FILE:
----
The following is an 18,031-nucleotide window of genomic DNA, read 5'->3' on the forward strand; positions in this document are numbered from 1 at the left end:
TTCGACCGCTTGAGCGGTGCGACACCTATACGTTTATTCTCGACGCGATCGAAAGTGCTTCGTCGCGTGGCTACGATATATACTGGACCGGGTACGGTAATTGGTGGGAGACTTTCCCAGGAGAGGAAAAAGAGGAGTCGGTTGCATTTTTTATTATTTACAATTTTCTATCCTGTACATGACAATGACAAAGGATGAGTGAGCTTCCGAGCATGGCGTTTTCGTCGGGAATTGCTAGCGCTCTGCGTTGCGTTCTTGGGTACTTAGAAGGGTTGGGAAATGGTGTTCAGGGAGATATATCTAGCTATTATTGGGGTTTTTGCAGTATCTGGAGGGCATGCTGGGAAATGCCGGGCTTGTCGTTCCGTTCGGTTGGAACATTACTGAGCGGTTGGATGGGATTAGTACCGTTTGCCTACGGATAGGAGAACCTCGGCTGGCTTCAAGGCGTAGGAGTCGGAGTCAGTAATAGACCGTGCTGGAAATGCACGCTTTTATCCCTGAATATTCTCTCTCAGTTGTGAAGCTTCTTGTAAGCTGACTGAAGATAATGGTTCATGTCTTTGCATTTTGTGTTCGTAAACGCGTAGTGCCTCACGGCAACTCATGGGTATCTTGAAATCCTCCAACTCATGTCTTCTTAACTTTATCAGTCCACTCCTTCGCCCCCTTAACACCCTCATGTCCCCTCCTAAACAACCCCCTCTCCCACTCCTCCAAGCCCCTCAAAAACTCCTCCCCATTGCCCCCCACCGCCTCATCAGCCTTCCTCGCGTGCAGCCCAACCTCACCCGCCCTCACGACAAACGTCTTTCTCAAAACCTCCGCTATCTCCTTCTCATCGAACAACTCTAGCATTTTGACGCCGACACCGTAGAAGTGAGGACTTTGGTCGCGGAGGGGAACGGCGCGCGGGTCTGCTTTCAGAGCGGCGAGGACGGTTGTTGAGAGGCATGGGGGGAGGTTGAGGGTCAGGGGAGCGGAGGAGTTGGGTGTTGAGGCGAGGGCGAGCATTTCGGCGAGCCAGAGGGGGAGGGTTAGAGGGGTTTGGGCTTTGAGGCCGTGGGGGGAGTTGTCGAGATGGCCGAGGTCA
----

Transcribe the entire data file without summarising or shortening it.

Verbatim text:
The following is an 18,031-nucleotide window of genomic DNA, read 5'->3' on the forward strand; positions in this document are numbered from 1 at the left end:
TTCGACCGCTTGAGCGGTGCGACACCTATACGTTTATTCTCGACGCGATCGAAAGTGCTTCGTCGCGTGGCTACGATATATACTGGACCGGGTACGGTAATTGGTGGGAGACTTTCCCAGGAGAGGAAAAAGAGGAGTCGGTTGCATTTTTTATTATTTACAATTTTCTATCCTGTACATGACAATGACAAAGGATGAGTGAGCTTCCGAGCATGGCGTTTTCGTCGGGAATTGCTAGCGCTCTGCGTTGCGTTCTTGGGTACTTAGAAGGGTTGGGAAATGGTGTTCAGGGAGATATATCTAGCTATTATTGGGGTTTTTGCAGTATCTGGAGGGCATGCTGGGAAATGCCGGGCTTGTCGTTCCGTTCGGTTGGAACATTACTGAGCGGTTGGATGGGATTAGTACCGTTTGCCTACGGATAGGAGAACCTCGGCTGGCTTCAAGGCGTAGGAGTCGGAGTCAGTAATAGACCGTGCTGGAAATGCACGCTTTTATCCCTGAATATTCTCTCTCAGTTGTGAAGCTTCTTGTAAGCTGACTGAAGATAATGGTTCATGTCTTTGCATTTTGTGTTCGTAAACGCGTAGTGCCTCACGGCAACTCATGGGTATCTTGAAATCCTCCAACTCATGTCTTCTTAACTTTATCAGTCCACTCCTTCGCCCCCTTAACACCCTCATGTCCCCTCCTAAACAACCCCCTCTCCCACTCCTCCAAGCCCCTCAAAAACTCCTCCCCATTGCCCCCCACCGCCTCATCAGCCTTCCTCGCGTGCAGCCCAACCTCACCCGCCCTCACGACAAACGTCTTTCTCAAAACCTCCGCTATCTCCTTCTCATCGAACAACTCTAGCATTTTGACGCCGACACCGTAGAAGTGAGGACTTTGGTCGCGGAGGGGAACGGCGCGCGGGTCTGCTTTCAGAGCGGCGAGGACGGTTGTTGAGAGGCATGGGGGGAGGTTGAGGGTCAGGGGAGCGGAGGAGTTGGGTGTTGAGGCGAGGGCGAGCATTTCGGCGAGCCAGAGGGGGAGGGTTAGAGGGGTTTGGGCTTTGAGGCCGTGGGGGGAGTTGTCGAGATGGCCGAGGTCA